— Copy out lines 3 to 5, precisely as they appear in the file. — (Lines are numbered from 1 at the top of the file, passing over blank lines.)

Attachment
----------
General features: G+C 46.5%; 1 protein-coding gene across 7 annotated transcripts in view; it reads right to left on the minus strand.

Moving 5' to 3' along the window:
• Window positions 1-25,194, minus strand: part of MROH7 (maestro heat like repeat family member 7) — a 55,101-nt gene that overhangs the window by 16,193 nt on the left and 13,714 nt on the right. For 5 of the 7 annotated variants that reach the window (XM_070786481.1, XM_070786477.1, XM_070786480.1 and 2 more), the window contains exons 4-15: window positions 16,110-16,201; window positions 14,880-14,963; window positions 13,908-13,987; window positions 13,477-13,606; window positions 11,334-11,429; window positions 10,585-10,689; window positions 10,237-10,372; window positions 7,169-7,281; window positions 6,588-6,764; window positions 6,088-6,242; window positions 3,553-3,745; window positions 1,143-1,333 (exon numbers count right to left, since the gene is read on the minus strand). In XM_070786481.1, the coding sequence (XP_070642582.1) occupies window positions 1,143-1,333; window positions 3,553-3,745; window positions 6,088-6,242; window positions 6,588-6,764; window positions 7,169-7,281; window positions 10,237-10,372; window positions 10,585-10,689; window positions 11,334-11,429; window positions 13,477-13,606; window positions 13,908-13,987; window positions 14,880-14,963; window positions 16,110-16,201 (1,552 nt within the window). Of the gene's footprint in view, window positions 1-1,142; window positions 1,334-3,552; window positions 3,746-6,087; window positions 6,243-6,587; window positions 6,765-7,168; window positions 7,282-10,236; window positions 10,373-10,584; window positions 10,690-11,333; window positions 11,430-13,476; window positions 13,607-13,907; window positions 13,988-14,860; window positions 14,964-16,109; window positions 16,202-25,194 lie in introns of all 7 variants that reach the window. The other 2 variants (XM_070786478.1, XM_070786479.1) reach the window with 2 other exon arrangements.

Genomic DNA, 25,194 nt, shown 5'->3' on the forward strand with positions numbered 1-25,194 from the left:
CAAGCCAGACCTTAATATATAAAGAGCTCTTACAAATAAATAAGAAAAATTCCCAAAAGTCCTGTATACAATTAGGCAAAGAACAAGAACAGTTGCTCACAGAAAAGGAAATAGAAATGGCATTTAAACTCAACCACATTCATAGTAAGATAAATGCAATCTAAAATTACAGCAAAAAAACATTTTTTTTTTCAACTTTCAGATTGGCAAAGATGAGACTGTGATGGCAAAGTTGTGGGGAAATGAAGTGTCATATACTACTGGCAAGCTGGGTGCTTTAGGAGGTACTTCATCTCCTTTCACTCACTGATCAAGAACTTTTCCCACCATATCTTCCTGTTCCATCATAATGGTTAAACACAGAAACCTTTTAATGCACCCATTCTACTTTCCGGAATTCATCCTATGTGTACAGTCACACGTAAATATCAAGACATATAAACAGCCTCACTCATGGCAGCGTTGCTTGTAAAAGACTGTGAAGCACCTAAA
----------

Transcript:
• Window positions 1-25,194, minus strand: part of MROH7 (maestro heat like repeat family member 7) — a 55,101-nt gene that overhangs the window by 16,193 nt on the left and 13,714 nt on the right. For 5 of the 7 annotated variants that reach the window (XM_070786481.1, XM_070786477.1, XM_070786480.1 and 2 more), the window contains exons 4-15: window positions 16,110-16,201; window positions 14,880-14,963; window positions 13,908-13,987; window positions 13,477-13,606; window positions 11,334-11,429; window positions 10,585-10,689; window positions 10,237-10,372; window positions 7,169-7,281; window positions 6,588-6,764; window positions 6,088-6,242; window positions 3,553-3,745; window positions 1,143-1,333 (exon numbers count right to left, since the gene is read on the minus strand). In XM_070786481.1, the coding sequence (XP_070642582.1) occupies window positions 1,143-1,333; window positions 3,553-3,745; window positions 6,088-6,242; window positions 6,588-6,764; window positions 7,169-7,281; window positions 10,237-10,372; window positions 10,585-10,689; window positions 11,334-11,429; window positions 13,477-13,606; window positions 13,908-13,987; window positions 14,880-14,963; window positions 16,110-16,201 (1,552 nt within the window). Of the gene's footprint in view, window positions 1-1,142; window positions 1,334-3,552; window positions 3,746-6,087; window positions 6,243-6,587; window positions 6,765-7,168; window positions 7,282-10,236; window positions 10,373-10,584; window positions 10,690-11,333; window positions 11,430-13,476; window positions 13,607-13,907; window positions 13,988-14,860; window positions 14,964-16,109; window positions 16,202-25,194 lie in introns of all 7 variants that reach the window. The other 2 variants (XM_070786478.1, XM_070786479.1) reach the window with 2 other exon arrangements.

Genomic DNA, 25,194 nt, shown 5'->3' on the forward strand with positions numbered 1-25,194 from the left:
CAAGCCAGACCTTAATATATAAAGAGCTCTTACAAATAAATAAGAAAAATTCCCAAAAGTCCTGTATACAATTAGGCAAAGAACAAGAACAGTTGCTCACAGAAAAGGAAATAGAAATGGCATTTAAACTCAACCACATTCATAGTAAGATAAATGCAATCTAAAATTACAGCAAAAAAACATTTTTTTTTTCAACTTTCAGATTGGCAAAGATGAGACTGTGATGGCAAAGTTGTGGGGAAATGAAGTGTCATATACTACTGGCAAGCTGGGTGCTTTAGGAGGTACTTCATCTCCTTTCACTCACTGATCAAGAACTTTTCCCACCATATCTTCCTGTTCCATCATAATGGTTAAACACAGAAACCTTTTAATGCACCCATTCTACTTTCCGGAATTCATCCTATGTGTACAGTCACACGTAAATATCAAGACATATAAACAGCCTCACTCATGGCAGCGTTGCTTGTAAAAGACTGTGAAGCACCTAAA